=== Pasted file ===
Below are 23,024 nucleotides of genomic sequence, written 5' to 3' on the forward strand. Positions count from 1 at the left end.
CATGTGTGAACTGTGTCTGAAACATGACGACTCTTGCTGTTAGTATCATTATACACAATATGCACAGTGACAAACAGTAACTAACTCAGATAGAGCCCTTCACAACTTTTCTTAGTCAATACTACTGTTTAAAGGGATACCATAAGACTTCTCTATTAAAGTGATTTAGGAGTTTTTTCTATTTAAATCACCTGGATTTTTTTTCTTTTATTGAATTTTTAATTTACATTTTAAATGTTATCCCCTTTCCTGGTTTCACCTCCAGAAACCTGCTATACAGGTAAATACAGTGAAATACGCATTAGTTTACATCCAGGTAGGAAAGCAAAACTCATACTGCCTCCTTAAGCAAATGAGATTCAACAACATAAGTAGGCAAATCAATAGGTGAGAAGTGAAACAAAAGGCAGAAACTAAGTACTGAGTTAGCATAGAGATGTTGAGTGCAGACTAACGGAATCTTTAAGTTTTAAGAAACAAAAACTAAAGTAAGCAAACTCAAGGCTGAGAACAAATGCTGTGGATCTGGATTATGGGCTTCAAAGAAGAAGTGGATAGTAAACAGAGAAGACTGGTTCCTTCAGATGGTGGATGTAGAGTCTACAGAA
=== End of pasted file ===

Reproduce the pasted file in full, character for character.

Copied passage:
Below are 23,024 nucleotides of genomic sequence, written 5' to 3' on the forward strand. Positions count from 1 at the left end.
CATGTGTGAACTGTGTCTGAAACATGACGACTCTTGCTGTTAGTATCATTATACACAATATGCACAGTGACAAACAGTAACTAACTCAGATAGAGCCCTTCACAACTTTTCTTAGTCAATACTACTGTTTAAAGGGATACCATAAGACTTCTCTATTAAAGTGATTTAGGAGTTTTTTCTATTTAAATCACCTGGATTTTTTTTCTTTTATTGAATTTTTAATTTACATTTTAAATGTTATCCCCTTTCCTGGTTTCACCTCCAGAAACCTGCTATACAGGTAAATACAGTGAAATACGCATTAGTTTACATCCAGGTAGGAAAGCAAAACTCATACTGCCTCCTTAAGCAAATGAGATTCAACAACATAAGTAGGCAAATCAATAGGTGAGAAGTGAAACAAAAGGCAGAAACTAAGTACTGAGTTAGCATAGAGATGTTGAGTGCAGACTAACGGAATCTTTAAGTTTTAAGAAACAAAAACTAAAGTAAGCAAACTCAAGGCTGAGAACAAATGCTGTGGATCTGGATTATGGGCTTCAAAGAAGAAGTGGATAGTAAACAGAGAAGACTGGTTCCTTCAGATGGTGGATGTAGAGTCTACAGAA